shows the resulting mesh of tetrahedra. Delaunay tetrahedralization is performed by a straightforward implementation of the Bowyer/Watson incremental algorithm [5, 23], which constructs a triangulation by adding one node at a time and locally adjusting the mesh to maintain the Delaunay criterion.
We have found that the Bowyer/Watson algorithm is occasionally sensitive to floating-point roundoff error; tetrahedral mesh generation can fail dramatically because of roundoff when processing near-degenerate geometric features. Such failures became increasingly common for us as the size of our meshes grew. To overcome this problem, we have developed a method for fast exact arithmetic that is particularly well-suited for certain tests that arise in computational geometry codes . Our method is used to construct predicates that determine whether a point falls to the left or right side of a line, or whether a point falls inside or outside a sphere. These predicates are adaptive in the sense that they only use exact arithmetic to the extent it is needed to ensure a correct answer. Hence, if a point falls very close to a line, high precision arithmetic may be needed to resolve which side of the line it falls on; if a point is far from a line, approximate arithmetic will suffice, so the test can be performed quickly. Because the latter case is far more common, our exact arithmetic predicates are on average only slightly slower than ordinary, nonrobust floating-point predicates, and our Delaunay tetrahedralization code runs quickly while ensuring the integrity of its results.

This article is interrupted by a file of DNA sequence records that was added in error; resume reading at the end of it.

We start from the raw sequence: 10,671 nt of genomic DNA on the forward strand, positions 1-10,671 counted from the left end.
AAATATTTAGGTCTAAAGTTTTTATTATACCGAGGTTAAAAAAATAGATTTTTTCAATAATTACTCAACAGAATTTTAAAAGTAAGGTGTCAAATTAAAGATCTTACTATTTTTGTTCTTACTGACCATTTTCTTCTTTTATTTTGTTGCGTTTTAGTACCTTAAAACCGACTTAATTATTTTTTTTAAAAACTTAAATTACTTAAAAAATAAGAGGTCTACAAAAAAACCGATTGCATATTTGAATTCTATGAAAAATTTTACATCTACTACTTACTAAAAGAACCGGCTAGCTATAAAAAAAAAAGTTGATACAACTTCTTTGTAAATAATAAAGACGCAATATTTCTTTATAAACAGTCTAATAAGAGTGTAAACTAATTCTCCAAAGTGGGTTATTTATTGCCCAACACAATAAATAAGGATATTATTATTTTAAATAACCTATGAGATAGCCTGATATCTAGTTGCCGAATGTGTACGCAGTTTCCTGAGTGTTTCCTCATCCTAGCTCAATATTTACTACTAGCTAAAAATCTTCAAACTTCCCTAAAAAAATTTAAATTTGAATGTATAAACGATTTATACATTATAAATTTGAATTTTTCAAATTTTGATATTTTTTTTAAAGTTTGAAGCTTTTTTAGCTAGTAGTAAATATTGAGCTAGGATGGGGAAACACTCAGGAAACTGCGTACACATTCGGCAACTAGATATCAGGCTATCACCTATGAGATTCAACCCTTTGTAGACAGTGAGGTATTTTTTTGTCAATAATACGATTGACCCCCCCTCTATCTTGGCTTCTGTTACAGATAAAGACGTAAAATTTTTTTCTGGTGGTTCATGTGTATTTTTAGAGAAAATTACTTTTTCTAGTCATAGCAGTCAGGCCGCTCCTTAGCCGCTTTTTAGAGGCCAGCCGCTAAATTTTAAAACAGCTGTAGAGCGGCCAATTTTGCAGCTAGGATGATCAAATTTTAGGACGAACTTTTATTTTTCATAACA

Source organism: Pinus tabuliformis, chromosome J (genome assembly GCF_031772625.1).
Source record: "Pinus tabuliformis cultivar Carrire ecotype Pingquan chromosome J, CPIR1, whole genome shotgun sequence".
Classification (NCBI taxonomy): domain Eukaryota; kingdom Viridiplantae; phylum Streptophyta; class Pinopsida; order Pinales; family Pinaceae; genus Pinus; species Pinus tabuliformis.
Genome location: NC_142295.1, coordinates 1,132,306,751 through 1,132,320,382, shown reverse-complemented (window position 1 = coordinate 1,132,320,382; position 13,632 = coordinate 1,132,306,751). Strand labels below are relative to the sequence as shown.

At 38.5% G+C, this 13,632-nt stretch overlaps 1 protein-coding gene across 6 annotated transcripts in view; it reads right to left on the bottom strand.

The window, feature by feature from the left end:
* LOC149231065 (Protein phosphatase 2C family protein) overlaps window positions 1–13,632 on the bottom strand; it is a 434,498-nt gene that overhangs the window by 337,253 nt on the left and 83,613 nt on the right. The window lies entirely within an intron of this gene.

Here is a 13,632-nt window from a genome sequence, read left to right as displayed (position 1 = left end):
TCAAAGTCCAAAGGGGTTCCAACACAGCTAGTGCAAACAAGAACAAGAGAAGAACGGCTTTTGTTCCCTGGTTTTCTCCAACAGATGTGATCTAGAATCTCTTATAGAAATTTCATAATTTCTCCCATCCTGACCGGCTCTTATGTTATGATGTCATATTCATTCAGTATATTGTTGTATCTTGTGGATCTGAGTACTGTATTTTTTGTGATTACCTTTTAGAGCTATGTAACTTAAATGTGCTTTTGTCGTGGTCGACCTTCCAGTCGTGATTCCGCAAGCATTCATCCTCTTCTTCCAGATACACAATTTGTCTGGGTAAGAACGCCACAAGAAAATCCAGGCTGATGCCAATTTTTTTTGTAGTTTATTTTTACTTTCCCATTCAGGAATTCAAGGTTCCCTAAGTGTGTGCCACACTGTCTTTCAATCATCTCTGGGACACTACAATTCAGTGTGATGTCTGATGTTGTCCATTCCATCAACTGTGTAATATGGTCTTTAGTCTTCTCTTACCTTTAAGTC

Our use of the Delaunay tetrahedralization of the vertices of a balanced octree guarantees that element aspect ratios are bounded, and that element sizes are chosen appropriately so that wavelengths are sufficiently resolved without unnecessary resolution (provided the material properties do not vary too rapidly).
We have used our mesh generator to create a mesh of the San Fernando Basin with a 220 m/s shear wave velocity in the softest soil for an earthquake with a highest frequency of 2 Hz. The mesh contains 77 million tetrahedra and 13 million nodes, and was generated in 13 hours on one processor of a DEC 8400, requiring 7.7 Gb of memory. It has a maximum aspect ratio of 5.5 and exhibits a spatial resolution variability of an order of magnitude. This mesh is perhaps the largest unstructured mesh generated to date.